A marathon congressional hearing on the Stop Online Piracy Act, which detoured through discussions of Twitter-borne insults and the popular meme “The Internet is for Porn,” was expected to resume sometime in 2012.
But Rep. Jason Chaffetz, a Utah Republican, said Friday on Twitter that the hearing will continue Wednesday morning — but only if the U.S. House of Representatives is in session.
Any delay represents a victory for opponents of SOPA, who pulled off a quasi-filibuster by repeatedly presenting critiques of the controversial Hollywood-backed copyright legislation and offering over 70 amendments that sought to rewrite individual portions of the bill.
Rep. Lamar Smith (R-Texas), the head of the House Judiciary committee chairman and author of SOPA — also known as Hollywood’s favorite House Republican — initially had promised to hold a final vote on his bill as soon as possible.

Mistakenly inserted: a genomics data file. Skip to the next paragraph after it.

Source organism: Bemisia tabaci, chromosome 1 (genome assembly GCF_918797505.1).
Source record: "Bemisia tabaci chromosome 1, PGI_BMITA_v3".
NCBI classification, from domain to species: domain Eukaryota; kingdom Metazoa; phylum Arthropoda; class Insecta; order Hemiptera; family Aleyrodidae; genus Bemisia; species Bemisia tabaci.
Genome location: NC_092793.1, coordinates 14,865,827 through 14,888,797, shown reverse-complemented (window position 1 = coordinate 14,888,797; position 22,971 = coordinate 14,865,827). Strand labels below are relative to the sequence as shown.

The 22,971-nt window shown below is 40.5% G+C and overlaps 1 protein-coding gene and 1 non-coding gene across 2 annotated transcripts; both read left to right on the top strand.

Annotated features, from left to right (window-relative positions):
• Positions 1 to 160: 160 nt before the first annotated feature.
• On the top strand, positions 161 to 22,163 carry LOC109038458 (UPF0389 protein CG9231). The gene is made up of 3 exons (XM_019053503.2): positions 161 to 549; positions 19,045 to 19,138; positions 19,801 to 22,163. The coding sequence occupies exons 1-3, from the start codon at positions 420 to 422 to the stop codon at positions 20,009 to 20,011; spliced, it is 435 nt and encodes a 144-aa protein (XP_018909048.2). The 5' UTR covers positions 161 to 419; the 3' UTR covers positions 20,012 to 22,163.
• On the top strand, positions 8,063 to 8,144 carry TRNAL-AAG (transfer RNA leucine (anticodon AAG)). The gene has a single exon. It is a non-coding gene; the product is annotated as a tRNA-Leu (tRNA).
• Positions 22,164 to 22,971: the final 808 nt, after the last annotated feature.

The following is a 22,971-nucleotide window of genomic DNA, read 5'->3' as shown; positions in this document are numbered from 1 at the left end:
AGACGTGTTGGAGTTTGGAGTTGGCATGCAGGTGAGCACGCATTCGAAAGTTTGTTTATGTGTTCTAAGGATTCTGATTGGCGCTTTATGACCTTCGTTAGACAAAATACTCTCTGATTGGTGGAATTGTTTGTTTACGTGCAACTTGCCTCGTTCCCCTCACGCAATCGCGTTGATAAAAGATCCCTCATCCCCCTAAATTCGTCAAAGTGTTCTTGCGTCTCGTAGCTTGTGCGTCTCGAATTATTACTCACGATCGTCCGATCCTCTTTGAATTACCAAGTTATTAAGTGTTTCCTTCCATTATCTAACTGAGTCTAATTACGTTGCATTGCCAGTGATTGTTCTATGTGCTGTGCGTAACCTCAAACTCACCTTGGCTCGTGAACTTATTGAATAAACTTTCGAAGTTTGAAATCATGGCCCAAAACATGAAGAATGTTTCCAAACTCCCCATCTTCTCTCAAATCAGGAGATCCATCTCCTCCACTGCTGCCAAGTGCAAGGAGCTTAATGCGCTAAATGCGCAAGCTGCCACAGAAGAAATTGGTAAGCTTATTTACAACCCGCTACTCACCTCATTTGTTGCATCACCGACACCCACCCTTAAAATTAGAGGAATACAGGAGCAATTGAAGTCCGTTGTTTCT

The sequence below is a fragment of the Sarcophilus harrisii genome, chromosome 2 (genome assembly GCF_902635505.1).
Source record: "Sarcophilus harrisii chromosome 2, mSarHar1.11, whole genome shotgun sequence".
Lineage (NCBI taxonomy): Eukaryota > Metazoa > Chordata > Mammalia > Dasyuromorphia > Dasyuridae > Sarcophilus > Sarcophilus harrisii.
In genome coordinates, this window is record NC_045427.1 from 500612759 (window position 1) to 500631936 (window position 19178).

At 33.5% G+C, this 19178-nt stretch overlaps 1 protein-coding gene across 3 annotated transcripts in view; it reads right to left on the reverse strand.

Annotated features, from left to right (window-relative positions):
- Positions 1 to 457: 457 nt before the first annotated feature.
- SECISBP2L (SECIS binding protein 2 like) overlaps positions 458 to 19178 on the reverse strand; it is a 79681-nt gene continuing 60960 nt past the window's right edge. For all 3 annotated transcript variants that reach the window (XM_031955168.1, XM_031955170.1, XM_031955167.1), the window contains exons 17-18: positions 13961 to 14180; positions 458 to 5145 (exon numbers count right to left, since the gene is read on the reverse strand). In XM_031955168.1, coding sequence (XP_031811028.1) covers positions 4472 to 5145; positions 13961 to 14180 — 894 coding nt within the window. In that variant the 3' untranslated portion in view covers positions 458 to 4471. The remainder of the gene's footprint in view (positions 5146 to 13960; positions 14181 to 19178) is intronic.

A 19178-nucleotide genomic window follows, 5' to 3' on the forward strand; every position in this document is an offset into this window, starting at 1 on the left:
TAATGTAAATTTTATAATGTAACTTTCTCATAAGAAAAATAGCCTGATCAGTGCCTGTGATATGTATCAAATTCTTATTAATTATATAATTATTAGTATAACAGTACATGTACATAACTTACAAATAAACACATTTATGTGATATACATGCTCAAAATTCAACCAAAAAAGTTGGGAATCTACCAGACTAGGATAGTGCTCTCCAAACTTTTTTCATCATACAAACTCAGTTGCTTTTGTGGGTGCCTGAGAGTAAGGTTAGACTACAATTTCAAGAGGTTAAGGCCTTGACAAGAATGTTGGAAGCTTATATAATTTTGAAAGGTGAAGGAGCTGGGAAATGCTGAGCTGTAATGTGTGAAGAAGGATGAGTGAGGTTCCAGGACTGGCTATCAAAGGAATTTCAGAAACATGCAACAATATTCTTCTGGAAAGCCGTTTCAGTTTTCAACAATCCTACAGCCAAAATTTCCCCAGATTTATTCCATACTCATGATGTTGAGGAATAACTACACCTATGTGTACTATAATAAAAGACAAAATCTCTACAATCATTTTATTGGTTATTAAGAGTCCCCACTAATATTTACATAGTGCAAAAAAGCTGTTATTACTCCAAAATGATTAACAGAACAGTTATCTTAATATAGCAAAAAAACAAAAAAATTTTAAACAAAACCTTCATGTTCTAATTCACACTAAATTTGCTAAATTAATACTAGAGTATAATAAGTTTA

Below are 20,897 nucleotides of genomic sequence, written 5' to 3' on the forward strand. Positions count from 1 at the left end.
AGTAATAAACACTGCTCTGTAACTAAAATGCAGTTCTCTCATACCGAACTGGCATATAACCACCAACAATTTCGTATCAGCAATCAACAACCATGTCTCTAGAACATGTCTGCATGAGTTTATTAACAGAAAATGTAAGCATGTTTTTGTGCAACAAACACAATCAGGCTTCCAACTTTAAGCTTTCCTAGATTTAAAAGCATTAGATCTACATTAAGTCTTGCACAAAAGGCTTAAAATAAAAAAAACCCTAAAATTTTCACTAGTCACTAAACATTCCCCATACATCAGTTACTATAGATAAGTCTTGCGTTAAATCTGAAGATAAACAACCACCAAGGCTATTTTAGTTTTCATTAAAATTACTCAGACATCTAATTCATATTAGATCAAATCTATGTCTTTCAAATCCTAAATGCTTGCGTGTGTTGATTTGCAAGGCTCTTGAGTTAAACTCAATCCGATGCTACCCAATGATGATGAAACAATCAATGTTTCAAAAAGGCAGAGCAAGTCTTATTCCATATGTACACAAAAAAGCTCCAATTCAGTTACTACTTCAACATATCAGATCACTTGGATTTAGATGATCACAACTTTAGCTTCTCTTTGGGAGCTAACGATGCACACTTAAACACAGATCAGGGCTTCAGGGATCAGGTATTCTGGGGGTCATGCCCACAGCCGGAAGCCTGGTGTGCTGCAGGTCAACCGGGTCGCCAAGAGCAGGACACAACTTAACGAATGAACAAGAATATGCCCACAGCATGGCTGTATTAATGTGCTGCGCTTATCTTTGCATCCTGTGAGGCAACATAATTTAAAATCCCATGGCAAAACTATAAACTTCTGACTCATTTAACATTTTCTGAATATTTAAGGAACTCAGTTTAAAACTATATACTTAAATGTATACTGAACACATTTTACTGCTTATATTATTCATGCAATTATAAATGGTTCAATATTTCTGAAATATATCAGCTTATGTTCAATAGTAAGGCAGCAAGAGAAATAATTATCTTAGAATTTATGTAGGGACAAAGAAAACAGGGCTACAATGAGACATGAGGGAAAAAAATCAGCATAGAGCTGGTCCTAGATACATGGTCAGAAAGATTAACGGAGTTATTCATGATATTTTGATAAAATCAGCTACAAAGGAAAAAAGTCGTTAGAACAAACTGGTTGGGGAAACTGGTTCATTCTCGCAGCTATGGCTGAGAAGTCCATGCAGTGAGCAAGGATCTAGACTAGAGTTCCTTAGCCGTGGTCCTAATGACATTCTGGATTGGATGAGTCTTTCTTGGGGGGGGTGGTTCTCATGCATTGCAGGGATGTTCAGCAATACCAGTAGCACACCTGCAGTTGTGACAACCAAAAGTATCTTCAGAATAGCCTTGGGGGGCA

“Yes, I have every intention of going forward today, tomorrow, and however long it takes,” Smith said Thursday.
But Smith’s plan was derailed by a dogged group of opponents, who managed to pull off this legislative upset even though they were badly outnumbered on the committee by allies of the Motion Picture Association, the Recording Industry Association of America, and other SOPA proponents.
Rep. Zoe Lofgren, a California Democrat who represents part of Silicon Valley, launched the first procedural fusillade as soon as the hearing began yesterday by insisting on her right to have the entire text of SOPA read aloud by the committee’s clerk.
An unhappy Smith said that the reading “will take 45 minutes to an hour.”
Rep. Howard Berman, a California Democrat whose district is adjacent to Hollywood, asked Smith if “a motion to dispense with the reading is in order.”
“Such a motion regrettably is not in order,” Smith replied, and the markup session ground to a halt for an hour.